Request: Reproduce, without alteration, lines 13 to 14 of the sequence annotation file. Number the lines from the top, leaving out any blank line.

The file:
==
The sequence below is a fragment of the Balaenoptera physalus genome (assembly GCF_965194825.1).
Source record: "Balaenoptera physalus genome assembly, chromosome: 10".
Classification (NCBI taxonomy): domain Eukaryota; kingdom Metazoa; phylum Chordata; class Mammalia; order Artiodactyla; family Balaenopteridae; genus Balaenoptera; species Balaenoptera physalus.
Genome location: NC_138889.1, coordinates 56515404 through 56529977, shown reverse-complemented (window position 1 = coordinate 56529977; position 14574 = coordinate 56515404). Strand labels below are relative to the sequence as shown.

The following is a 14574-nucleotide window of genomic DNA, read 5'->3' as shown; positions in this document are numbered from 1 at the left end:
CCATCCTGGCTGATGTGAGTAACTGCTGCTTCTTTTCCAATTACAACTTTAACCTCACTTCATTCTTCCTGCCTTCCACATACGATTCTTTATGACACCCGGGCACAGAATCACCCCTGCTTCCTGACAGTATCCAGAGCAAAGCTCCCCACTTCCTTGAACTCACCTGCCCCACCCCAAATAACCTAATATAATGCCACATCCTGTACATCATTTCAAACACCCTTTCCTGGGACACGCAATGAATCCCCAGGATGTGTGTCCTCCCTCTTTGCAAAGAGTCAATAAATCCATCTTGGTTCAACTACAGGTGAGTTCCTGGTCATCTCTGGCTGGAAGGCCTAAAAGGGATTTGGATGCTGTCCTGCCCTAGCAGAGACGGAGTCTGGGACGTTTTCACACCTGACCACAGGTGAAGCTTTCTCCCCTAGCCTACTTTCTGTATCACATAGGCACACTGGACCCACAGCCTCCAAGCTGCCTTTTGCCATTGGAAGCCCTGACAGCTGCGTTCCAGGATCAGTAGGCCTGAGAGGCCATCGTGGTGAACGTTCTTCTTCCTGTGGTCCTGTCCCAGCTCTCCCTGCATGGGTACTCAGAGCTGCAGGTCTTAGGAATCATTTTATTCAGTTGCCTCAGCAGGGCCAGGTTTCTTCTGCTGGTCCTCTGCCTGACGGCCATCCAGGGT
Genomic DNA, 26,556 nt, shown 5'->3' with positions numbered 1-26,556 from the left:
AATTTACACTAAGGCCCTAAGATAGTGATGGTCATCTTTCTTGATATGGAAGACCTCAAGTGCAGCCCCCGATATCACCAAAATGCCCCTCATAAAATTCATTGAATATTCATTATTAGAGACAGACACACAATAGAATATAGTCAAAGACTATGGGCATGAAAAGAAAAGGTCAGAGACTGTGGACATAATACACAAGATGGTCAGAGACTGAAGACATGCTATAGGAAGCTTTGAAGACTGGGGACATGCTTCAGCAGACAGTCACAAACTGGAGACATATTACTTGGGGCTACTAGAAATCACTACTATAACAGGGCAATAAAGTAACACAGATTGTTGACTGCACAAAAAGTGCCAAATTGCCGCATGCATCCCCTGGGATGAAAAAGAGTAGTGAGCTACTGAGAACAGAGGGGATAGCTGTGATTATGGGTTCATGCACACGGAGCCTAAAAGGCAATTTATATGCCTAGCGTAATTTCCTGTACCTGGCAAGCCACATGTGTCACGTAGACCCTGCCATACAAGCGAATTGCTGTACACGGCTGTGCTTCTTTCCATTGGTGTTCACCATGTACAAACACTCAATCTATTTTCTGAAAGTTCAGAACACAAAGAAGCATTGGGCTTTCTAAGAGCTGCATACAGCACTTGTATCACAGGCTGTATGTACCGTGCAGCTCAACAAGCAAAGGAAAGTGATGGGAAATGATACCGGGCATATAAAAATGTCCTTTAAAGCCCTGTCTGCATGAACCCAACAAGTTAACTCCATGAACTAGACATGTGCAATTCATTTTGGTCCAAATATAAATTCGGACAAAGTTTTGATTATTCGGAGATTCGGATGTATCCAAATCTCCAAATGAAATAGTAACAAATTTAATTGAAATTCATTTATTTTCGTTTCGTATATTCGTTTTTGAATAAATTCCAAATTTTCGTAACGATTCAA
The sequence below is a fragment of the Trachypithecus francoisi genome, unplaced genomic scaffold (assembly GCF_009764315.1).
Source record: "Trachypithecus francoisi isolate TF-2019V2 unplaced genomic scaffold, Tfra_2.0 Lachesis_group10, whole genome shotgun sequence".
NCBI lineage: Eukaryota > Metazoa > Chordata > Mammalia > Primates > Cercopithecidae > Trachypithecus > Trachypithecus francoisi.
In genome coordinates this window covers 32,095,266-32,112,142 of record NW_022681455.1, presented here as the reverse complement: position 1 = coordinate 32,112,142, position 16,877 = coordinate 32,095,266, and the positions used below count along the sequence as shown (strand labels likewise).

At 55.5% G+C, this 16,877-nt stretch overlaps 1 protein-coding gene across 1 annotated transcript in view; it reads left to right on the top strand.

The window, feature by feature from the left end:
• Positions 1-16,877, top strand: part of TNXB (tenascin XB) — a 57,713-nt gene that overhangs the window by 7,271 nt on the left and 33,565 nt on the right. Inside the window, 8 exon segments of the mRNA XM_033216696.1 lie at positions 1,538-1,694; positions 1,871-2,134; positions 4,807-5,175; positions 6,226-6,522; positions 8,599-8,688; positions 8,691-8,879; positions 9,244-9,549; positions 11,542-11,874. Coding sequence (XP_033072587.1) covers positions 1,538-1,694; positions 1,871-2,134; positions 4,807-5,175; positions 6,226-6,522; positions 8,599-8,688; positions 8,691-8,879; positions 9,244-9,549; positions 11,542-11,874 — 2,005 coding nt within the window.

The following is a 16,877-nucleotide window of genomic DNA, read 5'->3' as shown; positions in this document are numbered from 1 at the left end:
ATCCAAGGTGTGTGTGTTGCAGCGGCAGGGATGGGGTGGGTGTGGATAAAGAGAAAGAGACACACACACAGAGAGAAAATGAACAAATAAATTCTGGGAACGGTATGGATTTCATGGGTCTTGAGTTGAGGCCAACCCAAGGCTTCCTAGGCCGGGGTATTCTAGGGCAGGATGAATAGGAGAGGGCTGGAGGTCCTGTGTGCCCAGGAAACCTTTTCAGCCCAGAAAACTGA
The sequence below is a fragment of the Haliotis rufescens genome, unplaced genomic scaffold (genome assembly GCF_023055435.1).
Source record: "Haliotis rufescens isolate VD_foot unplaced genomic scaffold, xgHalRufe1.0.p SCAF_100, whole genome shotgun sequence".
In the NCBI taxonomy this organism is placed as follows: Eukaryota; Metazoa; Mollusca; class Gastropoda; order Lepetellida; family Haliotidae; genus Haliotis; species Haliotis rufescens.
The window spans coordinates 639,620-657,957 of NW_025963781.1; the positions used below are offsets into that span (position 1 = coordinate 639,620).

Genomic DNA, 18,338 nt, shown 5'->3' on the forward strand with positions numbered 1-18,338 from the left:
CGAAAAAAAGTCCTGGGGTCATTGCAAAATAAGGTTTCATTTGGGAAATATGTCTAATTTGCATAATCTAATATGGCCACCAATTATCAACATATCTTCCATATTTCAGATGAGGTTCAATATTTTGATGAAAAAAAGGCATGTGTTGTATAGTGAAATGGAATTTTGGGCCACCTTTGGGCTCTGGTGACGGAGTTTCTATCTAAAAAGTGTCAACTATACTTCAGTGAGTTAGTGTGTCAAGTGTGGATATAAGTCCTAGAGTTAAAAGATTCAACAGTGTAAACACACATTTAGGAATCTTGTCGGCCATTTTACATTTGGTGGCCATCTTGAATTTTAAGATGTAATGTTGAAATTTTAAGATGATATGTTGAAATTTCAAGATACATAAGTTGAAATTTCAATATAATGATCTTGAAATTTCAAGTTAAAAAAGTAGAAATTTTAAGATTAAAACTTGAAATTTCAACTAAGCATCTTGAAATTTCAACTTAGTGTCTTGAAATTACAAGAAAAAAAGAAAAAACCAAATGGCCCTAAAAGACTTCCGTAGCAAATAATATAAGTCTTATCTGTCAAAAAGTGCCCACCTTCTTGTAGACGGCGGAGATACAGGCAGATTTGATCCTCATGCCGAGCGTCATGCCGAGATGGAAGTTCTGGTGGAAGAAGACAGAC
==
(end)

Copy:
At 55.5% G+C, this 16,877-nt stretch overlaps 1 protein-coding gene across 1 annotated transcript in view; it reads left to right on the top strand.

The window, feature by feature from the left end: